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New York's top court rejects new district lines

The New York State Capitol Building in Albany.
The New York State Capitol Building in Albany.

New York’s highest court has struck down the state’s new district lines for Congress and the state Senate, throwing the state’s June 28 primary into potential chaos.

The court upheld lower court rulings that determined that Democrats, who hold supermajorities in both houses of the Legislature, deliberately gerrymandered the districts to favor candidates in their party.

The 4-to-3 ruling, which cannot be appealed, ordered that a court-appointed special master will now redraw the lines.

“The enactment of the congressional and Senate maps by the Legislature was procedurally unconstitutional, and the congressional map is also substantively unconstitutional as drawn with impermissible partisan purpose,” Chief Judge Janet DiFiore wrote in the majority opinion. “Prompt judicial intervention is both necessary and appropriate to guarantee the People’s right to a free and fair election."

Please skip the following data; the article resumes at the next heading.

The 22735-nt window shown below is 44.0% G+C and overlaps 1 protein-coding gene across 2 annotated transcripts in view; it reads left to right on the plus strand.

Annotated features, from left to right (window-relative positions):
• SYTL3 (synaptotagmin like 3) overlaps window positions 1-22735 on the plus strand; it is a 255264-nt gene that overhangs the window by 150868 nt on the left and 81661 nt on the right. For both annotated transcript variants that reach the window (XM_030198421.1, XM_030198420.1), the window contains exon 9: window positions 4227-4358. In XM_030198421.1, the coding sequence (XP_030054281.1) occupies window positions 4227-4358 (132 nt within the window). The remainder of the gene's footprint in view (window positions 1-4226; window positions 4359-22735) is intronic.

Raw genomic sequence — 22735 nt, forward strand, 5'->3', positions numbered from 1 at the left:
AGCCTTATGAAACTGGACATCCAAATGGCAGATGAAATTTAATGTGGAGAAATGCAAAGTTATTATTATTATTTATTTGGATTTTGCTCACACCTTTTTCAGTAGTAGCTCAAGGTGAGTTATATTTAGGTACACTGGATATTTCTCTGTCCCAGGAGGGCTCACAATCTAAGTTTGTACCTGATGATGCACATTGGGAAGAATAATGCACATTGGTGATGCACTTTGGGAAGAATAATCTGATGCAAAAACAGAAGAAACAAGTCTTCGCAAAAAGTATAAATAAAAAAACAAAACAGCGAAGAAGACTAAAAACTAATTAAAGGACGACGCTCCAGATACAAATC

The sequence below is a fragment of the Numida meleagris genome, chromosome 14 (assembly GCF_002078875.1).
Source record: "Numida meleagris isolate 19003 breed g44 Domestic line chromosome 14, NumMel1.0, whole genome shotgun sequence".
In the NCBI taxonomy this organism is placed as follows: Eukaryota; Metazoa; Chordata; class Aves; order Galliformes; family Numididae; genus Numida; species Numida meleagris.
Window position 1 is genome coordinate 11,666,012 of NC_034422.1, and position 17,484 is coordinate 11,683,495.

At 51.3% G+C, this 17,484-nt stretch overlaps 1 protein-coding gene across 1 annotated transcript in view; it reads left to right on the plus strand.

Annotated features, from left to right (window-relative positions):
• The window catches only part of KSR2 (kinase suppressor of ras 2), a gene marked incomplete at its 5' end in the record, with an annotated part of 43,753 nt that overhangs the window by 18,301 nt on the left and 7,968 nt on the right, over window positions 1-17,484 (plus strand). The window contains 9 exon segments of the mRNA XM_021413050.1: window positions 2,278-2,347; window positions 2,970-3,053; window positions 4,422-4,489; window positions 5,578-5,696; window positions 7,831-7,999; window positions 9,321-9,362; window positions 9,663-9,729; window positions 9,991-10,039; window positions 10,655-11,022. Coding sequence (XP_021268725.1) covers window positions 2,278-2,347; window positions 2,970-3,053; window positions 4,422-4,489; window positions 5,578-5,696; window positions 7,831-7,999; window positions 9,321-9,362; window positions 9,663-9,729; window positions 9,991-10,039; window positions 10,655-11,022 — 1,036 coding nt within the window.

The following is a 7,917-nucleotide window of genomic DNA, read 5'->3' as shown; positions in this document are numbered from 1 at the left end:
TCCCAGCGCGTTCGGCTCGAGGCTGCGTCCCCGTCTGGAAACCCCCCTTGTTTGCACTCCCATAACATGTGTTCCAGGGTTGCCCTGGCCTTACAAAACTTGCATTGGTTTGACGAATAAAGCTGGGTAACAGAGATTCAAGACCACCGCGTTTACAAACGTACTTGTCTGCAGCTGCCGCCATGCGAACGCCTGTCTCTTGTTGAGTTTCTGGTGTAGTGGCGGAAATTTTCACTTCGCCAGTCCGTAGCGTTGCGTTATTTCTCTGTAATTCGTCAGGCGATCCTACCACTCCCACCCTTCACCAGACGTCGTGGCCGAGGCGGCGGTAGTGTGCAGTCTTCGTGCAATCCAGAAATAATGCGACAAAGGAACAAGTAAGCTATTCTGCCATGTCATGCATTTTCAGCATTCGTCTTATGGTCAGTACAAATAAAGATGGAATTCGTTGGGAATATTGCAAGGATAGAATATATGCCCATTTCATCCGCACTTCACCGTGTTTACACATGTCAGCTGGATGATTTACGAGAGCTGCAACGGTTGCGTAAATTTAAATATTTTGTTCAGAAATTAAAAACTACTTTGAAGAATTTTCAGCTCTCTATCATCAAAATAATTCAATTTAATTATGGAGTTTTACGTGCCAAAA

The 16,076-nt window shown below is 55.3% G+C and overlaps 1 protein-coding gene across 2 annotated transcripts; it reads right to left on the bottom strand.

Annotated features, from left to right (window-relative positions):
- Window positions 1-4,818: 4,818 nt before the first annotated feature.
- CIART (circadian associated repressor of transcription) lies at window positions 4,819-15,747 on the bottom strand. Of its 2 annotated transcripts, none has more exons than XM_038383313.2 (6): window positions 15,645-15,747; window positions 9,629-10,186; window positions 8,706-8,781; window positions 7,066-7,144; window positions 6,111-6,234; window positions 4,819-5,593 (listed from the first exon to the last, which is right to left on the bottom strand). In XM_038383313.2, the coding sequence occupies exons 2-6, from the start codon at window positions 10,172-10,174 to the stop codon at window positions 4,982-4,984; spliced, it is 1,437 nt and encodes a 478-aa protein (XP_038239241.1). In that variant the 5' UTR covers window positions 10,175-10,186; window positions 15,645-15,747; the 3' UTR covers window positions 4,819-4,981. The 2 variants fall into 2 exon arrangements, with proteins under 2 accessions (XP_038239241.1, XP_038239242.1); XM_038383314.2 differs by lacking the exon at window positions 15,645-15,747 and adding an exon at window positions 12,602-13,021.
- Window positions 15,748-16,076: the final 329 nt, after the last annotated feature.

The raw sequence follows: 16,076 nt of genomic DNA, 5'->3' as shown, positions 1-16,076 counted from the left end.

The petitioning period for the June primary has already passed, and ballots for early voting were due to be printed in a matter of weeks, so the court said it’s likely that the primaries for congressional and state Senate races will have to be put off until later in the summer.

The new lines for the state Assembly districts were not challenged and will remain as they were drawn.

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Michael Li, senior counsel at the Brennan Center for Justice at New York University’s Law School, has been critical of the new maps and said the decision is not a surprise.

“By all accounts, the New York maps are a fairly aggressive gerrymander to favor Democrats,” Li said. “There was a lot of evidence about that.”

In the past decades, challenges to district lines -- which are reconfigured after the census every 10 years -- have failed. The difference this time is that in 2014, voters approved a constitutional amendment that prohibits the drawing of districts that would advantage an incumbent or disadvantage challengers, or would discourage competition.

The 2014 changes also set up a bipartisan, independent redistricting commission. Earlier this year, the commission deadlocked along party lines and released two opposing maps. The Legislature was not supposed to draw its own lines until the commission made a second attempt to produce another set of maps. The court found that the Senate and Assembly also violated the constitution by not following those rules.

“The Court of Appeals felt it was important to tell the Legislature, ‘No, this process is required under New York law. And that is what you are supposed to follow,'” Li said.

Republicans, who are in the minority party in state government and brought the lawsuit, argued that the new districts unfairly disadvantaged at least four of the state’s eight GOP congressional representatives.